It has been long theorized that deliberately limiting a full myopic prescription may serve to reduce the progression of myopia. If myopic defocus on the retina is the result of such a practice, then ideally there should be a decreased accommodative demand at near and less of a stimulus for axial elongation. Studies carried out by Chung et al, 2002, and Aller et al, 2006, have actually shown that using this method of myopia control has actually led to an increase in myopia progression. It is possible that central myopic retinal defocus is not a protective factor against the development of myopia.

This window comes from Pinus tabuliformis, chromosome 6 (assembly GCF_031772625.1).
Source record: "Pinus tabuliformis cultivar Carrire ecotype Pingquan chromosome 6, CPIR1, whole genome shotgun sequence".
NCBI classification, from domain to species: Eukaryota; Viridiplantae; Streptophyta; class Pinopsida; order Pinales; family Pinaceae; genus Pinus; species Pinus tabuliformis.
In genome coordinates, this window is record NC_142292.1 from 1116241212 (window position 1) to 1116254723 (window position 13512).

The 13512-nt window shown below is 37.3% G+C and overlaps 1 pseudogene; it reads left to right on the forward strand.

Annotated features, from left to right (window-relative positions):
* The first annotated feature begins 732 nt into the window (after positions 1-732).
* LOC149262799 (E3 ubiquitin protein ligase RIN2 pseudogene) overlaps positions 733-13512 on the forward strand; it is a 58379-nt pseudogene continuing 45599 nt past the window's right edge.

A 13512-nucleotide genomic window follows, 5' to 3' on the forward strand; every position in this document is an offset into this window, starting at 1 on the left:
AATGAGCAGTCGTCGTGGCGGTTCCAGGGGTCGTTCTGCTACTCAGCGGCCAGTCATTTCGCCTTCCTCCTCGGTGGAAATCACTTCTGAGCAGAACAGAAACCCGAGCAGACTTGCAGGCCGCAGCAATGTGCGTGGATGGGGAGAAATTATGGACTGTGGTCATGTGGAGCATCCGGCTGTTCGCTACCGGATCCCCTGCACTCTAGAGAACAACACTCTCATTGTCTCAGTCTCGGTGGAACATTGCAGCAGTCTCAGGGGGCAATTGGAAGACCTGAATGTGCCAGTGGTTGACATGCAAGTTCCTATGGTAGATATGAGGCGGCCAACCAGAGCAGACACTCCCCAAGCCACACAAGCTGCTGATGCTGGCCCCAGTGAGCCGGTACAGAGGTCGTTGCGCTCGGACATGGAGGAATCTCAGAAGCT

Concerned parents may be weary of increasing their child’s myopic spectacle or contact lens prescription, for fear that it will make their child’s vision worse. They should be informed that undercorrection as a form of myopia control has not proven to be clinically effective and any of the other methods of myopia control should be considered.